The Pirahã live in the Amazonian jungle and speak a language unrelated to any other extant language.
Disclaimer: This article is based on the book “Don’t Sleep, There Are Snakes” by Daniel Everette, and the summarizing of the book was done by Blinkist and we wanted to share this special interesting article with you.
don’t sleep, there are snakes
We’ll know shortly why the phrase “don’t sleep, there are snakes” is indicative of the Pirahãn mentality along with how the Pirahã use word endings to indicate evidence behind their statements and why endangered languages like the Pirahã language should be preserved and studied.
Can you imagine what it would be like if you had no words to classify the colors you see? What if you didn’t have numbers? It would certainly alter the way you interpreted your surroundings.
If you saw six snow-white doves nestling in a dovecot, would you think of them as “six,” or even as “snow-white”? This might sound like a frivolous thought experiment, but for the Pirahã, a people in the Amazonian jungle, this is simply how things are.
We use language to conceptualize the world as we see it. Imagine not having a word for “worry” because no such notion exists. This is true of the Pirahã. It’s not that their lives aren’t without hardships, they just conceive of the world differently.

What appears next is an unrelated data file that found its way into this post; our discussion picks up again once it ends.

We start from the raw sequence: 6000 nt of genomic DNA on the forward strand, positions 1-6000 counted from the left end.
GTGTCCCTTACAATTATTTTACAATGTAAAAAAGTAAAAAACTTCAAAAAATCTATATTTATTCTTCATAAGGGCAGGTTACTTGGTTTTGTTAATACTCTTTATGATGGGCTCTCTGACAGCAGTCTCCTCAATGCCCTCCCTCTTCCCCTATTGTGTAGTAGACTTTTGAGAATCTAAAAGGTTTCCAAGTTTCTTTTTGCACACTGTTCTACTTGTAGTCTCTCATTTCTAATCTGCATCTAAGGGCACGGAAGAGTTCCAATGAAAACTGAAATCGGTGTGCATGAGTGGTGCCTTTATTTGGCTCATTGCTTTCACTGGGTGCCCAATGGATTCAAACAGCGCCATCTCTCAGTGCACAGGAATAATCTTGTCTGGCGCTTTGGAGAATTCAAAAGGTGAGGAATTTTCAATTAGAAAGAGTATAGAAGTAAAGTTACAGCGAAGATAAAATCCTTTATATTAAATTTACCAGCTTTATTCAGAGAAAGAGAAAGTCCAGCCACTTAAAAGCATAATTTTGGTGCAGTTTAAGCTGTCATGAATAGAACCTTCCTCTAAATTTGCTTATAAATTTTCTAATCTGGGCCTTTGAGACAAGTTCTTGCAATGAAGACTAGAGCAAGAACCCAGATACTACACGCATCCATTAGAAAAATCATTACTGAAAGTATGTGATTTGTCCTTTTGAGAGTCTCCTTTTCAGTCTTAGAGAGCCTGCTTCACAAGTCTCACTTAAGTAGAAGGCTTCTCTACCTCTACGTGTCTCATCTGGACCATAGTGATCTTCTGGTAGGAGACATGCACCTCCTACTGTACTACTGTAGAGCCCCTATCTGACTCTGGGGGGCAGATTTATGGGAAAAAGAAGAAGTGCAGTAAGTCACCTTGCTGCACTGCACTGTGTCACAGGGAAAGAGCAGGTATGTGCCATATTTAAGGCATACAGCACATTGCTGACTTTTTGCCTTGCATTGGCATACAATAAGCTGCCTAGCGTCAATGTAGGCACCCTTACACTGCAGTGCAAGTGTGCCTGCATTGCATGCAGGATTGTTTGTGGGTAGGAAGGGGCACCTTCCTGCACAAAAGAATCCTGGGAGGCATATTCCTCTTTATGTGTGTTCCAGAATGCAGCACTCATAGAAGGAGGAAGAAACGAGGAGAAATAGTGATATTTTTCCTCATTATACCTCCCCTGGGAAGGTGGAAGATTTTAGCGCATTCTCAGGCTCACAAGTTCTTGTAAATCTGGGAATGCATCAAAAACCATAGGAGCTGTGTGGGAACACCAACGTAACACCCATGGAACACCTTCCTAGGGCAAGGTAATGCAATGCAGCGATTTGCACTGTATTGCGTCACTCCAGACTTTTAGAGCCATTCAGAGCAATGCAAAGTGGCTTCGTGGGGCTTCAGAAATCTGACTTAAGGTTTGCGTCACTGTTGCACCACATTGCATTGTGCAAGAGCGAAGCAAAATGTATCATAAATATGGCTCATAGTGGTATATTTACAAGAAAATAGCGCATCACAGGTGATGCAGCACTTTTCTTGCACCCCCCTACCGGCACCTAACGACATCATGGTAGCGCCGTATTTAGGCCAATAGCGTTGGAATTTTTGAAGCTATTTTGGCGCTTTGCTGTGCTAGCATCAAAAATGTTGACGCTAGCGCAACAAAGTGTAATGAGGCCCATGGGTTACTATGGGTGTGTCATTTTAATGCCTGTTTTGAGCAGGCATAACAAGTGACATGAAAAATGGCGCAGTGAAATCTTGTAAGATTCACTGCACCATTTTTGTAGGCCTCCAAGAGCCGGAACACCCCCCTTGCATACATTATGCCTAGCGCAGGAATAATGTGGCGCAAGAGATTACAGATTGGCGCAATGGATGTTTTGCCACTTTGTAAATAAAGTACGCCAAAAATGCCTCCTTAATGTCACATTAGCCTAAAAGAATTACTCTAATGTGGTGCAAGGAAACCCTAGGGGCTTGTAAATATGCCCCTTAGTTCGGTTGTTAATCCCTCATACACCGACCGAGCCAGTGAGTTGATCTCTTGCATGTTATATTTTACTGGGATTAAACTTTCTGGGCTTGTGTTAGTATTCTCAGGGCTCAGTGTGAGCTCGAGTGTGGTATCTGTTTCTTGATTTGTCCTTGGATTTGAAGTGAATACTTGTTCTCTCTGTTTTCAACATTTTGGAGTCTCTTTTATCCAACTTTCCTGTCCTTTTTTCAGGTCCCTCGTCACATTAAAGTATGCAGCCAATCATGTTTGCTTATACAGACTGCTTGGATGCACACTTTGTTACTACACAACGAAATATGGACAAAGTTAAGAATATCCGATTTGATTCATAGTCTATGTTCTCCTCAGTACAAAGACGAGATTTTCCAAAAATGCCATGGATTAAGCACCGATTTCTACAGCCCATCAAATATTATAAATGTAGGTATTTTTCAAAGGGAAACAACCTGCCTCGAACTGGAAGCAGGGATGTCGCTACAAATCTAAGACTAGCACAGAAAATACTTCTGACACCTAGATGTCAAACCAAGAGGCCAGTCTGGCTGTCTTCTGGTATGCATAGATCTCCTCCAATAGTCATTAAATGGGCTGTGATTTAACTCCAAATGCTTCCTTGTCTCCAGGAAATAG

Researchers from MIT, in collaboration with the linguist Daniel Everett (one of the few non-native Pirahã speakers in the world), have released a study based on the largest collection of Pirahã sentences ever compiled to date.
The Author of the book
The author, Daniel Everett, spent many years living with the Pirahã, isolated in the depths of the Amazonian jungle. This story isn’t a patronizing look at how these people are different from our Western norms; rather, it’s a fascinating account of their language, and how it is vastly different from anything we might be accustomed to. We will also see how their language shapes, and is shaped by, their perspectives on the world around them.